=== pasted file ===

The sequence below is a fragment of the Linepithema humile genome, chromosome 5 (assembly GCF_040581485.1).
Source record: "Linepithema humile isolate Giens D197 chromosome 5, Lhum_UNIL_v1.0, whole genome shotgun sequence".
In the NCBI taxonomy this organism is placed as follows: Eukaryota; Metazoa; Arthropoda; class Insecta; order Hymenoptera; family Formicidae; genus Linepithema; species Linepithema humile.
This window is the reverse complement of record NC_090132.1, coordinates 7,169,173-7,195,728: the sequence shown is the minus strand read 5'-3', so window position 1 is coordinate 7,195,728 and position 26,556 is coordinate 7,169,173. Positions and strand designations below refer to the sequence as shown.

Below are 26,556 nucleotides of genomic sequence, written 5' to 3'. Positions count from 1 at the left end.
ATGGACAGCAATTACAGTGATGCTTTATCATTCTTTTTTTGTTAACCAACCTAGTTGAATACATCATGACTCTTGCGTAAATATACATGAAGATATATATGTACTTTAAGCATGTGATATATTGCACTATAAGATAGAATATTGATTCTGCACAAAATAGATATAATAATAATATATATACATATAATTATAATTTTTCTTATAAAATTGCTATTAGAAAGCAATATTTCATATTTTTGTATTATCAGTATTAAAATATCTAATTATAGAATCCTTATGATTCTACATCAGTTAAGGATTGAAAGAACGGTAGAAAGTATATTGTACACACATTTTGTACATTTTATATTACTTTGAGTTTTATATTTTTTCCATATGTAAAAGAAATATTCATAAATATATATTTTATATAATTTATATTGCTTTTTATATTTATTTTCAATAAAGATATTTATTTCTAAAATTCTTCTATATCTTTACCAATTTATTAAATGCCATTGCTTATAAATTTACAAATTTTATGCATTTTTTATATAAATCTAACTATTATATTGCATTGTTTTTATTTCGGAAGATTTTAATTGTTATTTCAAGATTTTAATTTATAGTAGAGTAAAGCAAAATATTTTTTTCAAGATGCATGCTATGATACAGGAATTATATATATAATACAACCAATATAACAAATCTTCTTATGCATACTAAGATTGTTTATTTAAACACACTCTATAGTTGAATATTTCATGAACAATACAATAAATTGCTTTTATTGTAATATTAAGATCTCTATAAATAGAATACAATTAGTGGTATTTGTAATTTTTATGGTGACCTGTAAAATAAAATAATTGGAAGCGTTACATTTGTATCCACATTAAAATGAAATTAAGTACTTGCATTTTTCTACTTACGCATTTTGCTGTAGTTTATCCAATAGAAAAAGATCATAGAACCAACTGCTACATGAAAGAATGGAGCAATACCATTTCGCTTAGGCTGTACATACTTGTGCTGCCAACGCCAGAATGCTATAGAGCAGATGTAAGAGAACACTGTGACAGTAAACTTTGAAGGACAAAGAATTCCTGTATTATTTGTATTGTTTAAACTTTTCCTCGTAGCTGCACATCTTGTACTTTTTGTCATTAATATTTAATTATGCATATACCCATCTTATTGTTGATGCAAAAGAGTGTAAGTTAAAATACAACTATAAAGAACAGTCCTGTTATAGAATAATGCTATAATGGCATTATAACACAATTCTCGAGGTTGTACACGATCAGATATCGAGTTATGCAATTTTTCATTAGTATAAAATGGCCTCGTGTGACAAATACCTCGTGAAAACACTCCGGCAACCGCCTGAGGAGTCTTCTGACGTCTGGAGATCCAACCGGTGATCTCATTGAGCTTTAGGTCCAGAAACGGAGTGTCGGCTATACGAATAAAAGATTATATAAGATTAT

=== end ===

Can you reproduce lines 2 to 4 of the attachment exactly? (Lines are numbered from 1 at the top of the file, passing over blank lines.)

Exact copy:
Source record: "Linepithema humile isolate Giens D197 chromosome 5, Lhum_UNIL_v1.0, whole genome shotgun sequence".
In the NCBI taxonomy this organism is placed as follows: Eukaryota; Metazoa; Arthropoda; class Insecta; order Hymenoptera; family Formicidae; genus Linepithema; species Linepithema humile.
This window is the reverse complement of record NC_090132.1, coordinates 7,169,173-7,195,728: the sequence shown is the minus strand read 5'-3', so window position 1 is coordinate 7,195,728 and position 26,556 is coordinate 7,169,173. Positions and strand designations below refer to the sequence as shown.